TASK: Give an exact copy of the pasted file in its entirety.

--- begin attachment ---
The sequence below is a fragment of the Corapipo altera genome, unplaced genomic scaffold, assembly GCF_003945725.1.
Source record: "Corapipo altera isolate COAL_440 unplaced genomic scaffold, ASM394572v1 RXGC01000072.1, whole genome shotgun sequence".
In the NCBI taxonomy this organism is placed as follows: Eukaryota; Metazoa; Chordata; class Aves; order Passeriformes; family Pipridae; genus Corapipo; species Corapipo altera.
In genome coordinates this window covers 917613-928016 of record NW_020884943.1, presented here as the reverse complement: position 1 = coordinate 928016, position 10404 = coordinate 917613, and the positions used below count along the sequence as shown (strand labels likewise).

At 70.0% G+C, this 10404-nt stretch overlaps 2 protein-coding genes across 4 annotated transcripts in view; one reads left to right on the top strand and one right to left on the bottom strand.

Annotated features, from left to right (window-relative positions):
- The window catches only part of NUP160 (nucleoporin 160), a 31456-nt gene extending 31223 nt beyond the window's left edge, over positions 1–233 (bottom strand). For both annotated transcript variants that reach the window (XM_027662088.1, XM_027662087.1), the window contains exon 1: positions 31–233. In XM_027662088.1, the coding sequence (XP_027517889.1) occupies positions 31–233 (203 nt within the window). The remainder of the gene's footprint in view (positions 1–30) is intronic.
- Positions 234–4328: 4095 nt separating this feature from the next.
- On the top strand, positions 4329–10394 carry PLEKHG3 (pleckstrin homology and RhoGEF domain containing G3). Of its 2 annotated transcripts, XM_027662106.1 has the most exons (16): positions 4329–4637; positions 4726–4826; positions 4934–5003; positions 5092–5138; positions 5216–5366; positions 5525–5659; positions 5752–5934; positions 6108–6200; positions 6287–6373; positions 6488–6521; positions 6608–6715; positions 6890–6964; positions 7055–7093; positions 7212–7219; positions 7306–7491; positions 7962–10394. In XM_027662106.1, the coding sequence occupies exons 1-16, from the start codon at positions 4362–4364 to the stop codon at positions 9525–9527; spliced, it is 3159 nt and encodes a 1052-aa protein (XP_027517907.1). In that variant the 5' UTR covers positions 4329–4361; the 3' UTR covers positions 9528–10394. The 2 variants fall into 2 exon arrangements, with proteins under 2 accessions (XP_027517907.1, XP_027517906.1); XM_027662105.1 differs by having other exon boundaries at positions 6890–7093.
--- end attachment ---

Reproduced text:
The sequence below is a fragment of the Corapipo altera genome, unplaced genomic scaffold, assembly GCF_003945725.1.
Source record: "Corapipo altera isolate COAL_440 unplaced genomic scaffold, ASM394572v1 RXGC01000072.1, whole genome shotgun sequence".
In the NCBI taxonomy this organism is placed as follows: Eukaryota; Metazoa; Chordata; class Aves; order Passeriformes; family Pipridae; genus Corapipo; species Corapipo altera.
In genome coordinates this window covers 917613-928016 of record NW_020884943.1, presented here as the reverse complement: position 1 = coordinate 928016, position 10404 = coordinate 917613, and the positions used below count along the sequence as shown (strand labels likewise).

At 70.0% G+C, this 10404-nt stretch overlaps 2 protein-coding genes across 4 annotated transcripts in view; one reads left to right on the top strand and one right to left on the bottom strand.

Annotated features, from left to right (window-relative positions):
- The window catches only part of NUP160 (nucleoporin 160), a 31456-nt gene extending 31223 nt beyond the window's left edge, over positions 1–233 (bottom strand). For both annotated transcript variants that reach the window (XM_027662088.1, XM_027662087.1), the window contains exon 1: positions 31–233. In XM_027662088.1, the coding sequence (XP_027517889.1) occupies positions 31–233 (203 nt within the window). The remainder of the gene's footprint in view (positions 1–30) is intronic.
- Positions 234–4328: 4095 nt separating this feature from the next.
- On the top strand, positions 4329–10394 carry PLEKHG3 (pleckstrin homology and RhoGEF domain containing G3). Of its 2 annotated transcripts, XM_027662106.1 has the most exons (16): positions 4329–4637; positions 4726–4826; positions 4934–5003; positions 5092–5138; positions 5216–5366; positions 5525–5659; positions 5752–5934; positions 6108–6200; positions 6287–6373; positions 6488–6521; positions 6608–6715; positions 6890–6964; positions 7055–7093; positions 7212–7219; positions 7306–7491; positions 7962–10394. In XM_027662106.1, the coding sequence occupies exons 1-16, from the start codon at positions 4362–4364 to the stop codon at positions 9525–9527; spliced, it is 3159 nt and encodes a 1052-aa protein (XP_027517907.1). In that variant the 5' UTR covers positions 4329–4361; the 3' UTR covers positions 9528–10394. The 2 variants fall into 2 exon arrangements, with proteins under 2 accessions (XP_027517907.1, XP_027517906.1); XM_027662105.1 differs by having other exon boundaries at positions 6890–7093.